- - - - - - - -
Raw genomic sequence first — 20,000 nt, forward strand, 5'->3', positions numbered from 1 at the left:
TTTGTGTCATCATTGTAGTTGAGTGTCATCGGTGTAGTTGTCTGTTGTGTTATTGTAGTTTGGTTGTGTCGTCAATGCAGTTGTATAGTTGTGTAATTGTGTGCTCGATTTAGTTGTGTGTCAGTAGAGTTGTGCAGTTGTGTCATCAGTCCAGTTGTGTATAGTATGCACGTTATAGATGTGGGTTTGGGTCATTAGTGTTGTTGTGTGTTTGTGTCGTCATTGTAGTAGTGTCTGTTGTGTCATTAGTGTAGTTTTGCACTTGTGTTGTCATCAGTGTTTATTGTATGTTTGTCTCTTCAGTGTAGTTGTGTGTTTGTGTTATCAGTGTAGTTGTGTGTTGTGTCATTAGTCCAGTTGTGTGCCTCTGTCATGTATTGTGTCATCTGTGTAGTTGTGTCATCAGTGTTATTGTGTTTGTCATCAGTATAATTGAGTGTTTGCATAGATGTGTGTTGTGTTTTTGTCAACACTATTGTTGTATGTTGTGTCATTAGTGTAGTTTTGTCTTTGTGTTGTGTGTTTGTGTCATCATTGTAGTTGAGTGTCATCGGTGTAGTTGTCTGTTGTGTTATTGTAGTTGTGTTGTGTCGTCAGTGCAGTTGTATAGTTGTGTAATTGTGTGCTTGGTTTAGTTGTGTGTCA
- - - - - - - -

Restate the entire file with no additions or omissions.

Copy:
Raw genomic sequence first — 20,000 nt, forward strand, 5'->3', positions numbered from 1 at the left:
TTTGTGTCATCATTGTAGTTGAGTGTCATCGGTGTAGTTGTCTGTTGTGTTATTGTAGTTTGGTTGTGTCGTCAATGCAGTTGTATAGTTGTGTAATTGTGTGCTCGATTTAGTTGTGTGTCAGTAGAGTTGTGCAGTTGTGTCATCAGTCCAGTTGTGTATAGTATGCACGTTATAGATGTGGGTTTGGGTCATTAGTGTTGTTGTGTGTTTGTGTCGTCATTGTAGTAGTGTCTGTTGTGTCATTAGTGTAGTTTTGCACTTGTGTTGTCATCAGTGTTTATTGTATGTTTGTCTCTTCAGTGTAGTTGTGTGTTTGTGTTATCAGTGTAGTTGTGTGTTGTGTCATTAGTCCAGTTGTGTGCCTCTGTCATGTATTGTGTCATCTGTGTAGTTGTGTCATCAGTGTTATTGTGTTTGTCATCAGTATAATTGAGTGTTTGCATAGATGTGTGTTGTGTTTTTGTCAACACTATTGTTGTATGTTGTGTCATTAGTGTAGTTTTGTCTTTGTGTTGTGTGTTTGTGTCATCATTGTAGTTGAGTGTCATCGGTGTAGTTGTCTGTTGTGTTATTGTAGTTGTGTTGTGTCGTCAGTGCAGTTGTATAGTTGTGTAATTGTGTGCTTGGTTTAGTTGTGTGTCA